The Danforth, still rising, its anchor Whole Foods, still coming to Broadway and Madison
As news broke this week that Whole Foods is pulling out of its plan for a new West Seattle store as part of nationwide cutbacks, CHS asked what about the company’s plans for The Danforth, the 16-story mixed-use building rising at Madison and Broadway.
A company spokesperson says plans have not changed for the Broadway store. “We are still on schedule to open our Capitol Hill store at the corner of Broadway and Madison in late 2018,” she tells CHS. Continue reading
APRIL 2015 (Image: CHS)
(Image: Andi Dean courtesy APRIL)
(Image: Cassandra Bell courtesy APRIL)
By Tim Kukes for CHS
The APRIL Festival and Book Expo is breaking with tradition. For the first time — and the last time — the uniquely Capitol Hill literary festival will be confining its celebration to one day only — April 1st.
The Authors, Publishers, and Readers of Independent Literature festival, traditionally held in the later part of March to honor National Small Press Month, is coming to the end of its tale after a six-year journey of bringing eclectic reading events and diverse small press publishers to the people of Capitol Hill and Seattle.
APRIL Festival & Book Expo
“We feel like this is a good time to end the festival,” Frances Chiem, acting director, said. “We’ve done a lot with it and the small press community is a lot more vibrant than when we first started. We feel there are other community voices that will step in and fill the void.”
The story of the festival starts with Pilot Books, once located on Broadway, and Willie Fitzgerald and Tara Atkinson. The small press bookstore had a reputation as a vibrant community space and hosted a Small Press Festival in 2011 — essentially the first APRIL event and renamed after Pilot Books closed in the summer of 2011. Continue reading
CHS stopped by Tuesday morning for the final breakfast — ever? — at the First Hill McDonald’s. Of course, in 2017, McDonald’s will serve you “All Day Breakfast,” just part of the many strategies and optimizations the global burger chain has made to stay a part of 21st century dining habits and continue its run of “Billions and Billions Served.”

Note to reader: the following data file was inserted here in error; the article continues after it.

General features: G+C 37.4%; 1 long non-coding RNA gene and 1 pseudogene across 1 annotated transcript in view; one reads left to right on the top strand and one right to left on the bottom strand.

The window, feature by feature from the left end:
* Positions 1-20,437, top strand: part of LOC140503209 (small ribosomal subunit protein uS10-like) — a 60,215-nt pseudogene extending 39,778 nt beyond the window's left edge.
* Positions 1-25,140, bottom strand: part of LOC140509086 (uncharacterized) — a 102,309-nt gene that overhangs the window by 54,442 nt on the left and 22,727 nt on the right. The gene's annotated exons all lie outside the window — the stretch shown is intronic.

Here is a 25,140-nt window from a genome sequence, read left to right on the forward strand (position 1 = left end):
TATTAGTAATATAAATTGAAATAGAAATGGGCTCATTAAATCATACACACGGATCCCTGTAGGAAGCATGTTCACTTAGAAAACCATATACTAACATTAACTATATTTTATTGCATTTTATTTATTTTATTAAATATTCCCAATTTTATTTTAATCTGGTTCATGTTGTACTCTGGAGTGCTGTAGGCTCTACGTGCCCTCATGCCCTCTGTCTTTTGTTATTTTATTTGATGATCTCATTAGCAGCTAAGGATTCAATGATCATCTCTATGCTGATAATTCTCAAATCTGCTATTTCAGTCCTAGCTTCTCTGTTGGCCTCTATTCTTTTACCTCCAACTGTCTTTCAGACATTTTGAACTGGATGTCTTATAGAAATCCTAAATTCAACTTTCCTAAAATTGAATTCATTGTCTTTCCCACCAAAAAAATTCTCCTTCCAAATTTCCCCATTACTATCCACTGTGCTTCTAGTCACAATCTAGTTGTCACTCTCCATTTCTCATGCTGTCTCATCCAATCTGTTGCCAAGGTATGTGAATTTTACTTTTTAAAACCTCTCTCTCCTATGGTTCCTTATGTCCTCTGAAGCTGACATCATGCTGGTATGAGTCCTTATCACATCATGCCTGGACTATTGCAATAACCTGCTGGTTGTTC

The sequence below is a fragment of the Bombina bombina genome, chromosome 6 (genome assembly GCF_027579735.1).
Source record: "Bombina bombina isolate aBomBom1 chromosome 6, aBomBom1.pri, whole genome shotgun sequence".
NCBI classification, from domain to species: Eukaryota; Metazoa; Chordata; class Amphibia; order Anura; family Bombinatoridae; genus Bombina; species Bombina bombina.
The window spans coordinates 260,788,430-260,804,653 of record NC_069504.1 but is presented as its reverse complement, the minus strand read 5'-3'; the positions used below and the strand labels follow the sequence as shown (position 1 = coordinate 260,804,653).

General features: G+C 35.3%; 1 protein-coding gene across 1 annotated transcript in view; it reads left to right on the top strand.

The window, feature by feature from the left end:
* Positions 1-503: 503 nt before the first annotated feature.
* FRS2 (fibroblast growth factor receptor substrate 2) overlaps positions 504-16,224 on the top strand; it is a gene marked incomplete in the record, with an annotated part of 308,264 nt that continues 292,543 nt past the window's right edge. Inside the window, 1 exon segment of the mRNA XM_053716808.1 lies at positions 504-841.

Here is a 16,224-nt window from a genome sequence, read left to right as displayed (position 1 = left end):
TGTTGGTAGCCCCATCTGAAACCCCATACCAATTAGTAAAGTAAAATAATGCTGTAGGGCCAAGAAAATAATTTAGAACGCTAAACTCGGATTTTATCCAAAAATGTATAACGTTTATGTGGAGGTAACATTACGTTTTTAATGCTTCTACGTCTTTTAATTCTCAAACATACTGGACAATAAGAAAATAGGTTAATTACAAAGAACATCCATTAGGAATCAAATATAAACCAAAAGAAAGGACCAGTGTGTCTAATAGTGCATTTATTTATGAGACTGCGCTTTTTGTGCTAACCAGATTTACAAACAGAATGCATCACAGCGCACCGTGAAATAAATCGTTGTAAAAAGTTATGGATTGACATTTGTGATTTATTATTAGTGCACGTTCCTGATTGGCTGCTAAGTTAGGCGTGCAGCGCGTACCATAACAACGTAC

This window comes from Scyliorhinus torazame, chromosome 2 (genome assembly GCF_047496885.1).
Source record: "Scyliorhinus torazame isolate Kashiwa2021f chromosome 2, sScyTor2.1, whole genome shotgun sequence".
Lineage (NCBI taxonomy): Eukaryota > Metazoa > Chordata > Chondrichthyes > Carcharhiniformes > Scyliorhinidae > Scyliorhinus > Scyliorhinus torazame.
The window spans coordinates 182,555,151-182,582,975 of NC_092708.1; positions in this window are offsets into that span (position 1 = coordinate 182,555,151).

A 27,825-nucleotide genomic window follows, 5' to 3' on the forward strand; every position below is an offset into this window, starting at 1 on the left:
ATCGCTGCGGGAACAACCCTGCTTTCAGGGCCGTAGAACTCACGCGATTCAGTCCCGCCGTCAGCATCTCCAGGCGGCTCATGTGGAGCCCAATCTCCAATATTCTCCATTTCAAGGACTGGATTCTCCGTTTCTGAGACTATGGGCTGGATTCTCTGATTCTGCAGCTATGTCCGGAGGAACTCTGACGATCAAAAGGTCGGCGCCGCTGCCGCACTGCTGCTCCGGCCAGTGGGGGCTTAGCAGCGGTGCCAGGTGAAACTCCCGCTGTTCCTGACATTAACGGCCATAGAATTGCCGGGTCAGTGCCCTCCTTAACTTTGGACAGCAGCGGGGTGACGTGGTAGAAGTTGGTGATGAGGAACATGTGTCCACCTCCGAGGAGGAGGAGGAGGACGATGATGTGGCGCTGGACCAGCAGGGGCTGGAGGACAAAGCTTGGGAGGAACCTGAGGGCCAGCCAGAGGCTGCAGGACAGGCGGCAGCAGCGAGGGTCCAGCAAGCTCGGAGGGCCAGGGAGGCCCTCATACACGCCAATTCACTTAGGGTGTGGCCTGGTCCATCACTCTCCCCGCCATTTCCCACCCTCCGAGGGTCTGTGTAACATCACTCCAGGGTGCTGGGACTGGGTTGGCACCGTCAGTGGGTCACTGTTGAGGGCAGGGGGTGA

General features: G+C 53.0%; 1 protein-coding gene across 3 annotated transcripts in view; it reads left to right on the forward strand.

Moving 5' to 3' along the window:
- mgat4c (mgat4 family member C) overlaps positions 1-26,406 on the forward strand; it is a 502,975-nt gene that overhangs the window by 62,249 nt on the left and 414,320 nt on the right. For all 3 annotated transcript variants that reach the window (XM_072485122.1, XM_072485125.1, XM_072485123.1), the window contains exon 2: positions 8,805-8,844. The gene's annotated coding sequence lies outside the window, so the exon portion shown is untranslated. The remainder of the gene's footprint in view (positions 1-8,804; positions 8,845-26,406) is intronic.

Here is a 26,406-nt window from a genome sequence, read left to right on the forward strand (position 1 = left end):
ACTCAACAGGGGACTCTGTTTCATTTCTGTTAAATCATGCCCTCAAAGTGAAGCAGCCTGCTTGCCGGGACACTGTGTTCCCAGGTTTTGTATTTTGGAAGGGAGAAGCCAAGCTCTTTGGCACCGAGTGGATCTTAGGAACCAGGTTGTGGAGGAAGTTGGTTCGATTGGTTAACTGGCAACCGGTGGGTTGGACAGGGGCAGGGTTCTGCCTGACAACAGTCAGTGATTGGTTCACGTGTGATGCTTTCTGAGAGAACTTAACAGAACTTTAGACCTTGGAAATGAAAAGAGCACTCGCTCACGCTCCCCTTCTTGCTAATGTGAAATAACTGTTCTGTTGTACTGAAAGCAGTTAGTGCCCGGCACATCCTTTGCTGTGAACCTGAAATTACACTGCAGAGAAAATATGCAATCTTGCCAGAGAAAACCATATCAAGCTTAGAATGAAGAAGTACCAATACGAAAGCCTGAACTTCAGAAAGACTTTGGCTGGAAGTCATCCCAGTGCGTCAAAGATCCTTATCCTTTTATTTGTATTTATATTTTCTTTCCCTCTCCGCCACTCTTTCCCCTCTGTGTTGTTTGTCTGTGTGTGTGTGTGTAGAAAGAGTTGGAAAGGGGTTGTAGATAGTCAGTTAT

CHS reported in February on the coming demolition for the proletariat dining room and the corner of Madison and Minor’s future as host to a 700-Big Mac-tall apartment tower. You can attend a public pre-construction meeting on the project Thursday.
We never did hear back from franchise owner David Santillanes about the closure. Continue reading
Meltdown tossed it in after less than a year of business at Pine and Minor
It’s true, Reddit, we did leave a storyline incomplete from the great Capitol Hill pizza boom of 2016. Let’s finish the story and, yes, start a new one with yet more pizza coming to a VERY TALL building on First Hill.
“If it would have taken off it would have been great,” Josh Carrigan tells CHS about the rise and fall of his Meltdown Pizza which was born and died in the Minor and Pine building during the 2016 boom in pie joints. “I just said, ah fuck it, I’m not happy anymore.”
Carrigan wasn’t new to Capitol Hill food and drink. For seven years, he has been part of building the no frills Still Liquor into a popular place to drink like a grownup beneath Melrose Market. Carrigan said it quickly turned out “the pizza market was saturated” so he pulled the plug early on the project and hit the slopes for a winter of snowboarding. He still holds the lease and says a new project is lined up for the space. More about that soon. It won’t be a pizza joint.